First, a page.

Jennifer Palin is a military spouse of Sergeant First Class Gordon Palin U.S. Army, mother of two children, business owner, and youth girls soccer coach.  She exhibits tremendous discipline and organization to effectively balance such a demanding schedule while maintaining positive impact in all facets of life.  Her example and personal story are inspiring to all of us who aspire to thrive at home, work and in the community.  Soldiers To Sidelines is proud to honor Coach Jennifer Palin as March 2024 Soldier Coach of the Month.

Jen learned of Soldiers To Sidelines through her brother in-law Nate Palin who serves as STS Director of Operations.  Jen was already coaching and leading a successful business and was intrigued after learning about the STS mission.  She completed the Soldiers To Sidelines inaugural Soccer Coaching Certification Seminar last June. The entrepreneurial demands of founding and running her coaching business Head Strong LLC are extensive.  Properly raising her two young children while her spouse is on active duty adds a much larger level of responsibility to the day.  On top of that, Jen volunteers as Community Coordinator for Healthy Kids Running Series Richmond Hill GA and

Head Coach for Richmond Hill Soccer Club U12 Girls. Read on to discover how Coach Palin rises to the challenge of investing in her family, business, and community.

Jennifer Palin with youth soccer team

STS: How has your military experience influenced you as a coach?

Coach Palin: Truly, as a military spouse you become independent in the process. You ‘keep on, keeping on’. We teach our minds and hearts to use that as motivation, to stay busy in hopes to make the time pass! All the while, nonstop thinking about our person being away. So, in a roundabout way I do not let the military life change my everyday life. With a move kids want to continue to stay in a routine as much as possible. I knew soccer was a big part of their lives. This was one of the first tasks upon arrival.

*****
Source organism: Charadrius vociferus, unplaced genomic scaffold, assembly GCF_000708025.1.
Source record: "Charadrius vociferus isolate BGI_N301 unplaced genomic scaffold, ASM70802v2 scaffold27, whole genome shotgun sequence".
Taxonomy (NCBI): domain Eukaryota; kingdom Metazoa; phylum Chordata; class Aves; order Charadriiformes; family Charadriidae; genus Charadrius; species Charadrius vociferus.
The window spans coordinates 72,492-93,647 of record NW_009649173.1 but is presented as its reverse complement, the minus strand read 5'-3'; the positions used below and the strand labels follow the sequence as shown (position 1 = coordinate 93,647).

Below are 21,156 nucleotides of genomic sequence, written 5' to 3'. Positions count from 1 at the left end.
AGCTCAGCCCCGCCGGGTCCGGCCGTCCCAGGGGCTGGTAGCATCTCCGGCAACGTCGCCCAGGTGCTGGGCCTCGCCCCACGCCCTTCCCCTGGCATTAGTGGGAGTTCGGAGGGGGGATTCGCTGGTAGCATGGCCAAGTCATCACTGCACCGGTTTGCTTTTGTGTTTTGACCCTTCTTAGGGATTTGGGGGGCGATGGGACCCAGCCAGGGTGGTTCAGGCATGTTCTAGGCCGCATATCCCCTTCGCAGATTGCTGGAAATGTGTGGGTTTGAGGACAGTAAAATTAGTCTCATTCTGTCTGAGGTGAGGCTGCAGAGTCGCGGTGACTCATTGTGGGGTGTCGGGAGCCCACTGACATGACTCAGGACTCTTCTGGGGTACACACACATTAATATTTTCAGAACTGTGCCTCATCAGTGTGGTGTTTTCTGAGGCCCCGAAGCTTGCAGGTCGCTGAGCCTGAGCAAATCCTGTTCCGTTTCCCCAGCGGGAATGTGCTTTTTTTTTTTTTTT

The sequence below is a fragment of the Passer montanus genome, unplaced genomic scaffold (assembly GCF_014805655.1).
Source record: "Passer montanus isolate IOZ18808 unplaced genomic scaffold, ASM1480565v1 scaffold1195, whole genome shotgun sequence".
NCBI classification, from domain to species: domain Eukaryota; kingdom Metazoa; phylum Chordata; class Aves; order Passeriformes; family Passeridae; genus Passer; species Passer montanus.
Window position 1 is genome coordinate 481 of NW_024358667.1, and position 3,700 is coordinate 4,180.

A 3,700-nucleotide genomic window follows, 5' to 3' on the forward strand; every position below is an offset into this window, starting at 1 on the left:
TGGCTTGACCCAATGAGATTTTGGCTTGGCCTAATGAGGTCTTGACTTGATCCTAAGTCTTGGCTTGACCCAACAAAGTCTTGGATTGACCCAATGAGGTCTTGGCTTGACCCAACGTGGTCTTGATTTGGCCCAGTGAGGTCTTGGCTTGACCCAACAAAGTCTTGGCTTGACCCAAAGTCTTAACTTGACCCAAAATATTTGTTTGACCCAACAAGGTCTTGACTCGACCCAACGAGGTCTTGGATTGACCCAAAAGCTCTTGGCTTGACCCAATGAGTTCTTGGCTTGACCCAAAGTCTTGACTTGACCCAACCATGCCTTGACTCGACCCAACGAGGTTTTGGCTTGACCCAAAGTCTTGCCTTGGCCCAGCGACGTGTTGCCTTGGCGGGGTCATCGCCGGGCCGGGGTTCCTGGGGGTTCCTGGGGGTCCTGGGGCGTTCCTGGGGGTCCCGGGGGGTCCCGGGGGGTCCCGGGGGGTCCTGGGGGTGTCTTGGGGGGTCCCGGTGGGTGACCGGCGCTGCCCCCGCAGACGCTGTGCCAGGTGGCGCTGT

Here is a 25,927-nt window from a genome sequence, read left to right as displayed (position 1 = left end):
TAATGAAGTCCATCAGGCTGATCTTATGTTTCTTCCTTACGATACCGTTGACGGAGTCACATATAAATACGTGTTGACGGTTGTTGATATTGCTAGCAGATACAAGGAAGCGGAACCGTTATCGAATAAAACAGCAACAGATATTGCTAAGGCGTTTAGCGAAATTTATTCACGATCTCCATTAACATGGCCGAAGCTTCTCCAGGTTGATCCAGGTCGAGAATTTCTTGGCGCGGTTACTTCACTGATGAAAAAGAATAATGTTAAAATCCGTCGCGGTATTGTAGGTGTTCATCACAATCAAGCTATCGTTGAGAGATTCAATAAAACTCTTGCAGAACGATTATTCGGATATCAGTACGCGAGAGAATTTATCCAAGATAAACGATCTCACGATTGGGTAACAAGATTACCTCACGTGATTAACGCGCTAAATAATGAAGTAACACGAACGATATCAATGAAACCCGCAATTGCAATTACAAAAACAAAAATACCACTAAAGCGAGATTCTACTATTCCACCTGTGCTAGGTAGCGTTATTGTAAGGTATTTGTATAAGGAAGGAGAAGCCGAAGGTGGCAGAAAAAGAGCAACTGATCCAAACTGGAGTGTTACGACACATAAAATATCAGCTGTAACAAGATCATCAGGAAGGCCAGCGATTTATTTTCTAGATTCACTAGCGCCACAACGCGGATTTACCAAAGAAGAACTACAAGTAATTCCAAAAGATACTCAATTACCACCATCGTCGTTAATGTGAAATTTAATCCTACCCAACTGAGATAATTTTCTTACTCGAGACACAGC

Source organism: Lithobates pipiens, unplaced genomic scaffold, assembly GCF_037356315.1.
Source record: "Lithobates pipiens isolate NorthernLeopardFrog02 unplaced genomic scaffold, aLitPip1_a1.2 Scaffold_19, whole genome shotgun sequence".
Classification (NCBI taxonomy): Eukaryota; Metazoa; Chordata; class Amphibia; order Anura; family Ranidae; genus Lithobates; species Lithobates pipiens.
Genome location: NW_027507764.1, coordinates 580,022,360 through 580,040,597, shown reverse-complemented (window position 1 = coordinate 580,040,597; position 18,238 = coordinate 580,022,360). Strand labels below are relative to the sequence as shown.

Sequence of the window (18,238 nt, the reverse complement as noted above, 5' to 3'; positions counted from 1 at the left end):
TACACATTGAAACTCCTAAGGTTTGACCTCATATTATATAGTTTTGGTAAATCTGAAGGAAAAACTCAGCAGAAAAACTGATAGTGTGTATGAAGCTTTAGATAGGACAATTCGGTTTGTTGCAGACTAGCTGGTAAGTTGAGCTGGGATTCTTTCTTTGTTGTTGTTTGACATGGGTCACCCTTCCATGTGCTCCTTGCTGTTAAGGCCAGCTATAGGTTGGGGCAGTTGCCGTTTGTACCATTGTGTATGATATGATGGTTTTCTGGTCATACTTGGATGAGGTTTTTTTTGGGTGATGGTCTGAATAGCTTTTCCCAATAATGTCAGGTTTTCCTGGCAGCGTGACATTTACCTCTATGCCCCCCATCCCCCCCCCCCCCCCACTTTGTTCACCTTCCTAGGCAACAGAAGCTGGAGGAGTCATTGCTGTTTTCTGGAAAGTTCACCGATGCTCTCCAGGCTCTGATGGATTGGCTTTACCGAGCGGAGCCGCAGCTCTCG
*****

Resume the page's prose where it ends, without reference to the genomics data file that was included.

STS: How has Soldiers To Sidelines impacted your life?

Coach Palin: I took the STS Soccer Coach Certification. I was fired up and so excited to incorporate training to a new level at practice. My interaction with the girls has changed in a positive light. Fun vs. passionate is an approach I usually take. Skills are enhanced and teamwork is a must.

STS: Describe a coaching interaction with a player, or group of players, that has a special place in your heart?

Coach Palin: Most of my girls I have had the privilege to be with for two years; four seasons. The growth has been the best to see. The pivotal year was 4th-5th grade. My 5th graders that I had as 4th graders (last year) struggled to make passes, had a hard time communicating, could not remember plays, and would complain if practice was too long. This year, the amazement was fielding open passes, being accurate with one touch, having ball control and field awareness around them, and NOT wanting practice to end!!

STS: What are your aspirations in coaching?

Coach Palin: My aspiration would be to ‘keep the dream alive’. The WANT to play be strong enough to continue. Too many times the fun is gone, the next level isn’t what was expected, the comparison game takes over and self-confidence fumbles. (hand raised) This was me. I want them to have better.

STS: What was the most difficult challenge you have experienced in coaching and what have you learned from that experience?

Coach Palin: Parents. Girls. Egos. Playing time. This has been a large struggle more recently. I have a wide array of ages from 4th-6th on my U12 team. From this I have three elementary schools and a middle school. You have cliches, gossip and sass. I have this at home already so typically no sweat off my back but when parents are a part of the mix and saying what needs to be said this day in age; there becomes a divide. Players think they should only listen to their parents and that coach is wrong. It is a struggle to understand my parents’ point of view (even when I am one) and still have the point across that I am the coach. I have learned that most of the time the players have nothing to do with it. In hopes they come to practice with a clear mind and no comments in the back of their minds. Treat all players equally no matter the issue with the parent at hand. Remember they are there to play the game I love.

STS: Is there anything else you can share with us about your coaching story?

Coach Palin: Coaching is not for the faint of heart. It takes time, patience, dedication and heart. If you lose one the rest falls apart. Keep a level playing field…no pun intended ha.

Prioritize and have a schedule ON and OFF the field.

As a mom of two, Mil Spouse, and business owner, no time can go wasted.